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    THE STORY OF SHOREHAM         D'ANNEBAULT ATTACKS  
                         
when large supplies were being sent over from England for the use of the garrisons after the recovery of Normandy by Henry V. We may note that, so far, the above is the latest reference to the village of Pende which has yet come to light. Its exact locality, though somewhat conjectural, was somewhere at the mouth of the river. Gradually- overwhelmed by the sea, before the middle of the fifteenth century it was totally washed away.     required to answer the charge of having plundered the ship of Diego de Astodyllos, and they were to be " deteigned in saulf custodie" until they should put in sufficient sureties, with bonds, to appear before the Council.
    In 1550, the merchants owning " a Britton vessel " which " gave travers " at Shoreham, complained, through the French Ambassador, to the Lords of the Council, asking for the restitution of the goods and " takling " which had been taken from the vessel to be restored to them, and again Lord de la Warr was directed to see that this was done, or otherwise, " if any refuse the delivery thereof upon due proffe to committe them to prison till they conforme themselves to the delivery of the same."
The Duke of Bourbon, one of the French nobles captured by Henry V. at the battle of Agincourt, and who had since been a prisoner in England, sailed from Shoreham to Dieppe in 1421. He was in the custody of Robert Poynings, who, for this service, was to receive 4s. a day for himself, 12d. a day each for 19 men-at-arms, and 6d. a day each for 40 archers. He was ordered to take as many ships as should be necessary to conduct the nobleman and this retinue to France, Shoreham being required to supply the transports.    
    When Gilbert Horsley, a pirate, seized two hoyes, laden with coals, belonging to Nicholas Arundel and John Russell, and brought them into Shoreham, they were claimed by the officers of the Earl of Surrey. The claim was disputed by a Commission appointed by the court of the Admiralty, which court decided that the Earl's claim to the hoyes " had no ground or collor in law and justice " and his officers, Cantrell and Dix, were required to deliver the two hoyes to Russell and Arundel and " thereof not to faile, as they will answer to the contrary at their perilles."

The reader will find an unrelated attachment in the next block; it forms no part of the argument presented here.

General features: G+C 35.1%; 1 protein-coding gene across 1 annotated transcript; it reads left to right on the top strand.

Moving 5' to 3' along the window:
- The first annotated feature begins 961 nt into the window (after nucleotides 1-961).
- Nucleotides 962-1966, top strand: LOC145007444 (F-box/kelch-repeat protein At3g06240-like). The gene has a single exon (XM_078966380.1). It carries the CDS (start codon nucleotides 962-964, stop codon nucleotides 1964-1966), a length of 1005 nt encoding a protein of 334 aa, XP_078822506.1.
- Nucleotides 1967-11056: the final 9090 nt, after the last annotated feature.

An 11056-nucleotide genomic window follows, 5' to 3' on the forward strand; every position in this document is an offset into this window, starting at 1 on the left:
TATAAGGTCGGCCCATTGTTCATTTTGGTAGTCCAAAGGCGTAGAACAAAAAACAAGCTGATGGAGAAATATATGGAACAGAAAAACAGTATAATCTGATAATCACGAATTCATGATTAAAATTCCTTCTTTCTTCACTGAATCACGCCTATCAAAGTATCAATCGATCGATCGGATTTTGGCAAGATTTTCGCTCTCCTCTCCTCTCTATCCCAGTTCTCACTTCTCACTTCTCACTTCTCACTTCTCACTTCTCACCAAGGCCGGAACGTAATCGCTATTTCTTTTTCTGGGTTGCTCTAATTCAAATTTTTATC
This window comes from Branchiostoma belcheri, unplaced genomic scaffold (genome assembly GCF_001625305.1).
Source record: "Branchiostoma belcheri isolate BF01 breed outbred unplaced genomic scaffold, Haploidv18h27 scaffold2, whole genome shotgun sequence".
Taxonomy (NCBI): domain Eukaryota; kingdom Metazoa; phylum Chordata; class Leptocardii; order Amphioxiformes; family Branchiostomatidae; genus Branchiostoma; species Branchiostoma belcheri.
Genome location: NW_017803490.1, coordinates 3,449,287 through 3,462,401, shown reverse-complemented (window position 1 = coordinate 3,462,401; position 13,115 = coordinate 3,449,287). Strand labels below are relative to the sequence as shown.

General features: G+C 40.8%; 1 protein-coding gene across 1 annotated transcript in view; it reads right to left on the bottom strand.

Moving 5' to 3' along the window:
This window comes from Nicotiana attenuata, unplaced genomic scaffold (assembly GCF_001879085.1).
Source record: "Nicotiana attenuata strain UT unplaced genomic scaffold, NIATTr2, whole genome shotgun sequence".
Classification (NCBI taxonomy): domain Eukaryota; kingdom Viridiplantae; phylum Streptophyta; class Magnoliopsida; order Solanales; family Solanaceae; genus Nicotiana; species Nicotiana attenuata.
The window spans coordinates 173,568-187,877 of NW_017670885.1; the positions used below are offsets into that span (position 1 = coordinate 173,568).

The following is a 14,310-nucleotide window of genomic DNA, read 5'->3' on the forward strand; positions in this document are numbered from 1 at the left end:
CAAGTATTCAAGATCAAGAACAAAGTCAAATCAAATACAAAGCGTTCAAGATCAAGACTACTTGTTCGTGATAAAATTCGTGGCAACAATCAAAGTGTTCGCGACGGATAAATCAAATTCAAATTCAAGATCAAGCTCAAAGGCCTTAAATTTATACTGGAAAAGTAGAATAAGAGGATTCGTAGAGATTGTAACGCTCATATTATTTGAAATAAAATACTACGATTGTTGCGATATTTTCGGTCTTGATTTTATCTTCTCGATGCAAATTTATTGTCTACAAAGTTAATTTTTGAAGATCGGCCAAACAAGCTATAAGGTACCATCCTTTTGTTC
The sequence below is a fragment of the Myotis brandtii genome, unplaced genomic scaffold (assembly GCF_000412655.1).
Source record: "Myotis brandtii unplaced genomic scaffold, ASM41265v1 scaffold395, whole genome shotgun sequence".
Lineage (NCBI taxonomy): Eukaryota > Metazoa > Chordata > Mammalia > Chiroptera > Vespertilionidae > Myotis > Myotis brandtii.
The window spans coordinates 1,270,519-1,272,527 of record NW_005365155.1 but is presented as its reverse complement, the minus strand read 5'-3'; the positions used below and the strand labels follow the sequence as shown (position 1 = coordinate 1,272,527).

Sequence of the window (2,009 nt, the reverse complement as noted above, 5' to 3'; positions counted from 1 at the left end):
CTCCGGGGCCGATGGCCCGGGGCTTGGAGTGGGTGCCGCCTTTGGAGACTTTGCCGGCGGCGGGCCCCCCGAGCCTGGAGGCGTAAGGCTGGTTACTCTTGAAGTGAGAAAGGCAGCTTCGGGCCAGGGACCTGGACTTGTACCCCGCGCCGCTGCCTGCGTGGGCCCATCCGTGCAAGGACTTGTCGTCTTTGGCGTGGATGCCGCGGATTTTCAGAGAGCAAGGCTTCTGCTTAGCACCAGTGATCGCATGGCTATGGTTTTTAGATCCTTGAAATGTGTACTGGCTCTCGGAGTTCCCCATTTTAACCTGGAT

In the following year licence was granted to Thomas Attehalle to convey- pilgrims in his ship the " Trinity," of Shoreham, to perform their devotions at the shrine of St. James Compostella, at Santiago, Spain. This was a profitable traffic during the fifteenth century, for the shrine was one of the most frequented in Europe. In the same year James Thomas, of Shoreham, was granted a licence to export grain, and William Curteis and Thomas Hoore were ordered to proceed to Brittany for the release of John Purfote, a prisoner.    
                There is a tradition that Shoreham suffered from the attack of the French during the fifteenth and sixteenth centuries, and that, in one of their descents, they burnt part of the town. Aldrington, Hove, and Brighton also had a share of these unwelcome visits. In the summer of 1545 D'Annebault, the French Admiral, made a desultory attack on Seaford.   A landing was effected and the place pillaged and set on fire. The hardy Sussex Volunteers, roused by the smoke of the burning town, armed themselves and came down upon the French in swarms, destroyed their boats, and only a mere fraction of the invaders recovered the Fleet.
  In July, 1468, there was a commission to Richard West de la Warr, knight, and others, to enquire into the complaint of John Robbyn, of Abvilde, "subject of the King's brother, Charles, Duke of Burgundy." Robbyn had laden 250 quarters of wheat in a ship of Cornelius Johnson, of Vangoose, in Seeland, at Abvilde, to take to England or Flanders, but one "John Waynflete, with others of his retinue, in two balingers of England, came upon the ship thus laden, captured it and took it to Shoreham, contrary to the form of truce between the King and the Duke." De la Warr was to cause restitution to be made and to arrest and imprison the offenders.  
             
    Meanwhile the English Fleet, commanded by John Lisle, Henry the Eighth's Lord High Admiral, was greatly handicapped by weather conditions. August brought with it light easterly winds and calms and it became sultry beyond the ordinary heat of an English summer. The beer supplied to the fleet turned acid, fresh meat would not keep for two days, and the English Admiral was obliged to hang along the shore, where boats passing to and fro continually could furnish a succession of supplies. After a fortnight of ineffectual cruising, the two fleets, on the
  These acts of piracy were continued during the 16th century. A general letter from the Privy Council at Westminster, dated 1st December, 1545, addressed to " all justices, maiores, sherieves," orders the arrest of the " bodies, shipper and goods of John Burgess and John Gravesend, of Shoreham," who were            
                         
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Copyright © Martin Snow 2002 All rights reserved
Revised 27 February 2002